Economic experts, financial journalists, the investment community, public officials, students and the public will join the debate over critical issues in global economics at the Reuters Forum, beginning Jan.31 at Columbia's Graduate School of Journalism. Critical issues regarding globalization and international economics will be hotly debated at the bi-monthly gatherings. The discussions will be webcast live, at http://www.jrn.columbia.edu/reuters/
Now in its eleventh year the Reuters Forum is sponsored by Reuters Foundation, which was established in 1982 by Reuters, the global news and information organization, to support an international range of educational and humanitarian causes. The Reuters Forum is designed to raise awareness of global economic issues among a sophisticated and diverse audience, with significant attention given to the public.
Reuters Forum panelists, including a moderator for each session, are drawn from the worlds of business, finance and economics as well as financial journalism. Others who are actively involved during the sessions, in addition to the public, include graduate and undergraduate students, financial media, the investment community and public officials. The Reuters Forum is held from 6 to 7:30 p.m. at Columbia's Graduate School of Journalism, Broadway and 116th Street. To register, call (212) 854-6840, or register online at http://www.jrn.columbia.edu/reuters/.
Attendance at Reuters Forum events is one of the largest of any course offered by Columbia, with more than 600 registrants expected this year, drawn primarily from New York City and the tri-state area. Because each Reuters Forum is webcast, participants will also be "tuned in" from across the globe. During previous years, individuals have watched the Reuters Forum from as far away as Lima, Peru; Munich, Germany; Lusaka, Zambia, and Kiev, Ukraine.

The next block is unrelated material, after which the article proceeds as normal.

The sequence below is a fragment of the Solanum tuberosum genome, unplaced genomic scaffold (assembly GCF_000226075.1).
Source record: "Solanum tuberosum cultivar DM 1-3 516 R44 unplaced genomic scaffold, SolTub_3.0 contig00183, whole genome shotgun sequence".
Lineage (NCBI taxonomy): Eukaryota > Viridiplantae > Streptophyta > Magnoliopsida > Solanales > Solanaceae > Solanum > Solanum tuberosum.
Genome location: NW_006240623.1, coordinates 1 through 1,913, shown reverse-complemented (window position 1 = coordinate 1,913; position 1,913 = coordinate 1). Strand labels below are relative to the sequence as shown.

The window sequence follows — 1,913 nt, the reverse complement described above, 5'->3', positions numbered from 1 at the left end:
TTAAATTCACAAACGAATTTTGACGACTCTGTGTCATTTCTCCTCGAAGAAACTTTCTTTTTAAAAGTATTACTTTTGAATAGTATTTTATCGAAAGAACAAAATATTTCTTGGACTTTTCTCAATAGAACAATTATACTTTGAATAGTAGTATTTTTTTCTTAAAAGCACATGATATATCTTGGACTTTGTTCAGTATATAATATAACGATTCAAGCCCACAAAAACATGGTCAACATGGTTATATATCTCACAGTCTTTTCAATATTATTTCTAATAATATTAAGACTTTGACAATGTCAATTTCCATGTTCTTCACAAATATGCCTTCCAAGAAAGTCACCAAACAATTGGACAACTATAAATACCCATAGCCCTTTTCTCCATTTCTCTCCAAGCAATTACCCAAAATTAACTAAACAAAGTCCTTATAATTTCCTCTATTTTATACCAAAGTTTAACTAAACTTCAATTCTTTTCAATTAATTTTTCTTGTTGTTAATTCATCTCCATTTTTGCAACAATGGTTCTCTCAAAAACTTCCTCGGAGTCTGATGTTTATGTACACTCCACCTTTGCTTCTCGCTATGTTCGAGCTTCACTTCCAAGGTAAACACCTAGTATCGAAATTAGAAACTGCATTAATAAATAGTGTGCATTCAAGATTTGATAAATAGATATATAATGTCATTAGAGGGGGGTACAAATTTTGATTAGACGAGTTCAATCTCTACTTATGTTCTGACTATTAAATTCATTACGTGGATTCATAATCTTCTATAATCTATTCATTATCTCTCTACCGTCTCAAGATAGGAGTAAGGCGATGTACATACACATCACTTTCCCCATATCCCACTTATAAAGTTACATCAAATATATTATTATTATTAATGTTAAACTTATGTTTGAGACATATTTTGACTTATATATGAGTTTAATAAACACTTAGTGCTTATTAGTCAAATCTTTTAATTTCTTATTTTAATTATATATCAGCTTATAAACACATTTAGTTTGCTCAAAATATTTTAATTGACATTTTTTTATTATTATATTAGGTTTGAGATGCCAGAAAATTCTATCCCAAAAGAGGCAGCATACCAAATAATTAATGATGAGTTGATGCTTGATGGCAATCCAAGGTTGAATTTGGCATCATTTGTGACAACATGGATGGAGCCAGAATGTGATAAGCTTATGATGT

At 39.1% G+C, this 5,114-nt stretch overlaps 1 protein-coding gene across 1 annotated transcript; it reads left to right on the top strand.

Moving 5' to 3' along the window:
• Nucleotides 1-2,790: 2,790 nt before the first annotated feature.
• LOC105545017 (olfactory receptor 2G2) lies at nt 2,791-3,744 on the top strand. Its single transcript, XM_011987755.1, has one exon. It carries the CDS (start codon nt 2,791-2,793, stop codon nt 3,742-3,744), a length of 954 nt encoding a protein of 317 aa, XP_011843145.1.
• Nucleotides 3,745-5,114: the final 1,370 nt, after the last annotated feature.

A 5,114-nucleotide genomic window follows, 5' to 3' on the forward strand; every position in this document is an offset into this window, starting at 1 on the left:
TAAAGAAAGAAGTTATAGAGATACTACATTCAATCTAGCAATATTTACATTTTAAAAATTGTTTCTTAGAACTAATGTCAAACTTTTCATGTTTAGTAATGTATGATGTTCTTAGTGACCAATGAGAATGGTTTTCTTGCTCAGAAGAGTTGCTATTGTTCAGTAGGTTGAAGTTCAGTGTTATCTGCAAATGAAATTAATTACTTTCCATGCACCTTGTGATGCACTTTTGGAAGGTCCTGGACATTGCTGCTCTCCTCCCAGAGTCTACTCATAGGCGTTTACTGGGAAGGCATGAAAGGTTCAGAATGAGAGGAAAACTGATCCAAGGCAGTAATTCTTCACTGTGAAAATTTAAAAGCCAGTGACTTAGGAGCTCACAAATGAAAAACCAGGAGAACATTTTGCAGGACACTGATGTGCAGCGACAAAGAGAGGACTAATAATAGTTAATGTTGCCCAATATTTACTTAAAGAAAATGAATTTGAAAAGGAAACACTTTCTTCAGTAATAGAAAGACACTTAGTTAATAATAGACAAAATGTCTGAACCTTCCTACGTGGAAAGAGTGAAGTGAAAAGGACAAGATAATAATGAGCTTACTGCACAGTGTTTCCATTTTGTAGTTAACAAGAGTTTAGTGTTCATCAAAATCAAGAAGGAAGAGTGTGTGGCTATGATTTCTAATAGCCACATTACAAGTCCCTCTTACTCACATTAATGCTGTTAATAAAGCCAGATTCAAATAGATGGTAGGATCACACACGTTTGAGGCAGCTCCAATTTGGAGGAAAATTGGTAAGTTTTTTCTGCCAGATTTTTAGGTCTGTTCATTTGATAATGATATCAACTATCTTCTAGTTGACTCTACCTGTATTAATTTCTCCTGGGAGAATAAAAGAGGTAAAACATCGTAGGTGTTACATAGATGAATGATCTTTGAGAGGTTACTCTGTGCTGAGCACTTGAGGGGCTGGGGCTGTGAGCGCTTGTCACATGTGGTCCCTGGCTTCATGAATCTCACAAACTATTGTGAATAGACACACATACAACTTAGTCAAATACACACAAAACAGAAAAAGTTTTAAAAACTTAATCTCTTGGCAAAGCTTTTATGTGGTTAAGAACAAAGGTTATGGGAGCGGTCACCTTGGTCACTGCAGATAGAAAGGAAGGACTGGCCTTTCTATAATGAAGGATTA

"This year we will pay close attention to the debate raging over how to achieve social and economic equality on a global basis," said Terri Thompson, Director of the Reuters Forum. "We are proud of the fact that we involve so many people in this debate, from New York and around the world. This is especially appropriate because the issues we discuss influence virtually every economic policy decision made today, affecting billions of people, from the very rich to the very poor."
As in previous years, the Reuters Forum will host an impressive array of speakers in 2001 including: Alice Amsden, (MIT); Benjamin Barber (Rutgers University); Esther Dyson (EDventure Holdings); Edward Luttwak (Center for International & Strategic Studies); Michael Moore (whose documentary films include "Roger and Me" and "The Awful Truth" television series); Sylvia Nasar (Columbia School of Journalism); P.J. O'Rourke (Rolling Stone); John Ruggie (United Nations); Joseph Stiglitz (Stanford University), and Lori Wallach (Global Trade Watch).
2001 Reuters Forum Topics and Schedule